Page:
• If I’d known I was autistic I could have asked for accommodations
  • If I’d known what sexual assault looks like I could’ve acknowledged my own trauma

The SHIFT study found that students who experience assault–regardless of gender or sexual orientation–will, in conversations with peers, downgrade the incidents, labelling them “weird” or “awkward” or “regrettable” in order to keep the peace among friend groups or student organizations; for the sake of their own well-being; or because it doesn’t fit their self-image. That may be especially true for boys, who in both Jessie Ford’s interviews and the SHIFT research would make a joke out of unwanted sex, calling it “funny” or — here it is again — “hilarious”, especially if their friends had found out about it. […] “Men are supposed to be the aggressors and girls the blockers, so that makes it hard for men to understand and label their own experiences of unwanted sex. Agency and consent are assumed. It also makes it hard for women to understand the necessity of getting consent from men.”

Peggy Orenstein, Boys and Sex (2020) p193

The very fact that we even have a word for something provides an implicit signal that it is worth talking about. The effects of lacking words to describe one’s own experiences can be serious. For example, lacking a word like “polyamorous,” a polyamorous person can be left reaching for words that encode a negative judgment (such as “unfaithful”) or suggest a crime or sin (such as “adulterous”). Only being able to describe your intimate feelings by passing negative judgment on yourself has psychological consequences.

Carrie Jenkins, What Love Is And What It Could Be (2017) p39

I used to believe that rapes happened in dark alleys and parking garages. I thought they had to be physically violent, the man forcing your legs open. I was a child of the ’90s weaned on after-school specials and made-for-TV movies about innocent white girls losing their virtue at the hands of a psychopath. It was all “No means no!” I had never considered that rape could happen when you’re so drunk you can’t even hold your body upright and you’re vaguely attracted to the guy who creeps into the room where you’re fading in and out of consciousness. We didn’t talk about consent, let alone ongoing consent, enthusiastic consent. We didn’t talk about slvt-shaming, toxic masculinity, and misogyny in women, about the interconnectedness of all these things. We can’t identify what we don’t have the language for. And so I didn’t have words for what had happened to me. I knew that whatever it was, it felt wrong, but I wasn’t entirely aware of why I felt that way.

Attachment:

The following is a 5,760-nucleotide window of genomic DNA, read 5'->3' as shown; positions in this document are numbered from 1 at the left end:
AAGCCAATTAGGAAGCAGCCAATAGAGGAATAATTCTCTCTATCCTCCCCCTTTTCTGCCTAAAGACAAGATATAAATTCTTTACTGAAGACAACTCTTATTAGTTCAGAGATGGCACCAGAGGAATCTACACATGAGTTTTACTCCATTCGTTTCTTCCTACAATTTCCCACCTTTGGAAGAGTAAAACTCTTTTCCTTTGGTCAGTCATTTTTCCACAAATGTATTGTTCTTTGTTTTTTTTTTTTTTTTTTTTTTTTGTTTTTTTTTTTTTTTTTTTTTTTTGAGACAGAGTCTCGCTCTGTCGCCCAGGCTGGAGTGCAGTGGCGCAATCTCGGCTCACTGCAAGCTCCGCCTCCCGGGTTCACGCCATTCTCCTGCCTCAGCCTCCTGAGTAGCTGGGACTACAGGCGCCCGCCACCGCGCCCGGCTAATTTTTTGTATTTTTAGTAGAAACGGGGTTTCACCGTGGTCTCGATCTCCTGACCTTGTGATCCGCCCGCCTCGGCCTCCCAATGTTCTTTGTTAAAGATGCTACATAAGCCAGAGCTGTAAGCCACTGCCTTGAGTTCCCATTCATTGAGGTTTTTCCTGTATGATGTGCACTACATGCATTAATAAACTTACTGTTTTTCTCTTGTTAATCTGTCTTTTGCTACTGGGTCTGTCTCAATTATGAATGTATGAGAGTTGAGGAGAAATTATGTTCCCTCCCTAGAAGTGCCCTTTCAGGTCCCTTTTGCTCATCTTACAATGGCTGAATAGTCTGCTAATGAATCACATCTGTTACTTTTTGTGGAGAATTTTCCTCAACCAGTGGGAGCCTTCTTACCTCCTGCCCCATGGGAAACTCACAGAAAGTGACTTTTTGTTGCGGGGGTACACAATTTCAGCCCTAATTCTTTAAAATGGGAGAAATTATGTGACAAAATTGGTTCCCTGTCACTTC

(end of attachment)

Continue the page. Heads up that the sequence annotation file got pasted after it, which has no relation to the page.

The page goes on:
from Crying in the Bathroom, a 2022 memoir by Erika L. Sánchez

The refusal to acknowledge the word “cisgender” is very 1984. The concept of News Speak is to remove words so that the things they represent cease to exist. This is the same reasoning behind not providing SOGI education. If you don’t have words to describe yourself, you can’t be.

The moment I was taught what “transgender” means was the moment I finally knew how to describe what I had spent my life struggling with, and begin the journey to living an authentic life.

@NicESpurling 6:02 PM · Jun 18, 2021


For that I refer you to the following post: 9 Facts About Hermeneutics from the Oxford University Press blog.

Header painting: Diego Velázquez (1599–1660), Mercury and Argus (c. 1659). For more paintings of Hermes in classic art, see this post.



On paper, things look fine. Sam Dennon recently inherited significant wealth from his uncle. As a respected architect, Sam spends his days thinking about the family needs and rich lives of his clients. But privately? Even his enduring love of amateur astronomy is on the wane. Sam has built a sustainable-architecture display home for himself but hasn’t yet moved into it, preferring to sleep in his cocoon of a campervan. Although they never announced it publicly, Sam’s wife and business partner ended their marriage years ago due to lack of intimacy, leaving Sam with the sense he is irreparably broken.

Now his beloved uncle has died. An intensifying fear manifests as health anxiety, with night terrors from a half-remembered early childhood event. To assuage the loneliness, Sam embarks on a Personal Happiness Project:

1. Get a pet dog

2. Find a friend. Just one. Not too intense.